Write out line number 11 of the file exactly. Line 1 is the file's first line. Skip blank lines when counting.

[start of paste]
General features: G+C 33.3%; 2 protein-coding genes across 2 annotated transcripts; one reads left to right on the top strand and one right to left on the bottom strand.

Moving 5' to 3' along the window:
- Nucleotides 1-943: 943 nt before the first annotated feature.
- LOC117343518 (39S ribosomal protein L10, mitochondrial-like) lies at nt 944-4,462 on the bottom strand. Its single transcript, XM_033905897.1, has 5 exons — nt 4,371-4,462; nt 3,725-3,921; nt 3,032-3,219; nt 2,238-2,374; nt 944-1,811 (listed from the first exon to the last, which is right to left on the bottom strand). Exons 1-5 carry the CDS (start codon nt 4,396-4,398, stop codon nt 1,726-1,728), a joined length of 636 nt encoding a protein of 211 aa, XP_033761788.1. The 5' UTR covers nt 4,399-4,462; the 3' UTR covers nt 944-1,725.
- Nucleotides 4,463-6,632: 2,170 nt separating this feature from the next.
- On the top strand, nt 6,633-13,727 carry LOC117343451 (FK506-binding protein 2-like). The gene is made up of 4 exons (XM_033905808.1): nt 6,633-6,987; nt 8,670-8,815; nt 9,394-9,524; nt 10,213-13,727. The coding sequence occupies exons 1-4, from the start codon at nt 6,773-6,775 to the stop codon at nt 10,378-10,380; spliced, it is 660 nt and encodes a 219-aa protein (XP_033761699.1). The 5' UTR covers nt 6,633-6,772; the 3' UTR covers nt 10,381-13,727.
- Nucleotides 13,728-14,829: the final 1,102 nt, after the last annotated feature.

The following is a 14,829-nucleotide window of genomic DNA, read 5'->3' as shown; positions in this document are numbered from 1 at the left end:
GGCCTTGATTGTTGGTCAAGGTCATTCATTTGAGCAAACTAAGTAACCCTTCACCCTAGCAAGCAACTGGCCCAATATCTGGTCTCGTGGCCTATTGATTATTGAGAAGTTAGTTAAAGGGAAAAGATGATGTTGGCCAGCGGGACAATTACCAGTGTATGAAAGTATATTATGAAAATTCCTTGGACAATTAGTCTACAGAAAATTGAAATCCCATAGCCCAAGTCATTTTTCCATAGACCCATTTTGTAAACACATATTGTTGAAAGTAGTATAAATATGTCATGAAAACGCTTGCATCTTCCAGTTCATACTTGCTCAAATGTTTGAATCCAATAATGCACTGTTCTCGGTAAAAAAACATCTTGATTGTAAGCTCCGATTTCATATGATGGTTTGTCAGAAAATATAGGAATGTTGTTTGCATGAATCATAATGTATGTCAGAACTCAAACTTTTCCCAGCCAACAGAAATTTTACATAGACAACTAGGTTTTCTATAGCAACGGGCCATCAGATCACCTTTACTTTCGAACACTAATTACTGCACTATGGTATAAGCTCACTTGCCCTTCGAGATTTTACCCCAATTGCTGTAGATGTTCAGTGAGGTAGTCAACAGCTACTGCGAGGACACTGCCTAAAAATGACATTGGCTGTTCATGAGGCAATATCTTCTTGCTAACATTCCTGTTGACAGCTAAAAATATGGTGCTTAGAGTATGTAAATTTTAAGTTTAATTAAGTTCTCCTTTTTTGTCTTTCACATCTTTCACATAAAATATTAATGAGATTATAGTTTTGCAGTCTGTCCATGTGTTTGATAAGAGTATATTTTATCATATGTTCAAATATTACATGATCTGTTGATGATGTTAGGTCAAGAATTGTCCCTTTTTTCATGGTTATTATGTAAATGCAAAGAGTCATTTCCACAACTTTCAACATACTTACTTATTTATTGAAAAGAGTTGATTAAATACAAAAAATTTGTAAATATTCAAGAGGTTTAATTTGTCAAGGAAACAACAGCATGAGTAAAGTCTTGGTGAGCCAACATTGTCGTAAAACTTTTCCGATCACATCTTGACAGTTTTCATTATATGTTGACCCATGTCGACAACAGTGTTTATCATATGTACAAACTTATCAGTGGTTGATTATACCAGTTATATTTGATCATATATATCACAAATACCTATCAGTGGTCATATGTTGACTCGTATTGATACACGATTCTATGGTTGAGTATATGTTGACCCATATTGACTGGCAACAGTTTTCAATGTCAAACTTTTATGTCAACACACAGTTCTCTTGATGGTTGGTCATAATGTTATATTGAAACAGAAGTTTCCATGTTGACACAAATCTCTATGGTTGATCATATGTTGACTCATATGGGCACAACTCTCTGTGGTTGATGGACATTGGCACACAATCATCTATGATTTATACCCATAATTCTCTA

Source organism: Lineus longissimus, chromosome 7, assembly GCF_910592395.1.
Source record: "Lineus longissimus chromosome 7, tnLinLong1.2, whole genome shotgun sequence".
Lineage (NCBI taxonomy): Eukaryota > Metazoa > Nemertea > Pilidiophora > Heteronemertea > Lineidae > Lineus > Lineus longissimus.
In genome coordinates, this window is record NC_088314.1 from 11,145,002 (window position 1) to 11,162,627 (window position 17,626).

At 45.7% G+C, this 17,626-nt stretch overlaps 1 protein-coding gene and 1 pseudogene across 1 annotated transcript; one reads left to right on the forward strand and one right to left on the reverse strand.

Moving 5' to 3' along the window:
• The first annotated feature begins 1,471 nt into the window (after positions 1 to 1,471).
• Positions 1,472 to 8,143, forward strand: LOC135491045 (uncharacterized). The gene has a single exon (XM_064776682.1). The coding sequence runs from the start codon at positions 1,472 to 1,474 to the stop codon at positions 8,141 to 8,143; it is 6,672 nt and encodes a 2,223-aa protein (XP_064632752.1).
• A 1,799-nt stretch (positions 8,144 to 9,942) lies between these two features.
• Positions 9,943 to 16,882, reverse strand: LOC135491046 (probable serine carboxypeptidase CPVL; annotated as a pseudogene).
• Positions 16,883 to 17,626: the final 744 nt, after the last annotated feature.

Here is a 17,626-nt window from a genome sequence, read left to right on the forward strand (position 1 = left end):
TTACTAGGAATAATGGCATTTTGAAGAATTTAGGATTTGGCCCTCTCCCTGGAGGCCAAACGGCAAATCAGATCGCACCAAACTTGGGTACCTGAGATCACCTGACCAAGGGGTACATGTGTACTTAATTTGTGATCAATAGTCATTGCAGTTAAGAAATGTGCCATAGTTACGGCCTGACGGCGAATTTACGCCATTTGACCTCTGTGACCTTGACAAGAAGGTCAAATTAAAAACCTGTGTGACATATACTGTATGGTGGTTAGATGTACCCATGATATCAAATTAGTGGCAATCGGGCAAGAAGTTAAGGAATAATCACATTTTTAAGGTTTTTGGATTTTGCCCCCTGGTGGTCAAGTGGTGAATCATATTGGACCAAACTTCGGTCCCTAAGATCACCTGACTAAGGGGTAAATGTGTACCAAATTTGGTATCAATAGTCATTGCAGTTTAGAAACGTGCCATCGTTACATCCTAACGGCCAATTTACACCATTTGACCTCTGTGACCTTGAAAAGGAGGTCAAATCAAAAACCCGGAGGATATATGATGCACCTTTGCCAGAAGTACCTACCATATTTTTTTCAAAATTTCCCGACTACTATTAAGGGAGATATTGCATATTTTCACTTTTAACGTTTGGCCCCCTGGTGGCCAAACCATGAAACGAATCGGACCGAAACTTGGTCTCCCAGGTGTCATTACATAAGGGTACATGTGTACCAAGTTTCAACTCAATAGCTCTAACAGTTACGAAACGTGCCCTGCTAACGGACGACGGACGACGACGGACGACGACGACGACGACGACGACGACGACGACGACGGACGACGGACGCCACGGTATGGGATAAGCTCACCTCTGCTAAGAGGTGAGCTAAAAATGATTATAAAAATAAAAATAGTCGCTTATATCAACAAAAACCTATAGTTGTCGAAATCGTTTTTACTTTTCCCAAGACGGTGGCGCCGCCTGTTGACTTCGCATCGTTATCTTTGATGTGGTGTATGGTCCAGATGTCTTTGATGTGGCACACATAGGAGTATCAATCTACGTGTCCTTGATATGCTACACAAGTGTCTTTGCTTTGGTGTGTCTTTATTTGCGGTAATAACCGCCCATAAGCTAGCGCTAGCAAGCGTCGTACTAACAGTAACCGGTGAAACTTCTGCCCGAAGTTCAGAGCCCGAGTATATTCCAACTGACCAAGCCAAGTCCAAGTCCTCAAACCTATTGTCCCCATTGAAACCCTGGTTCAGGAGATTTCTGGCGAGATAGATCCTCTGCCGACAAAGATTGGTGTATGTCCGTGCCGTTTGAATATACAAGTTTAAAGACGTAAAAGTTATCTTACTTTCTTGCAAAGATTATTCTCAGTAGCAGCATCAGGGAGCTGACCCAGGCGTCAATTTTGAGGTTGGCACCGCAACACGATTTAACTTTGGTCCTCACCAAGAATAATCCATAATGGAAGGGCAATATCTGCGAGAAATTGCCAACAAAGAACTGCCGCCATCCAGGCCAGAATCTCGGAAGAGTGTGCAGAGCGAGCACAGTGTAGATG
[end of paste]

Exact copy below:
Source record: "Lineus longissimus chromosome 7, tnLinLong1.2, whole genome shotgun sequence".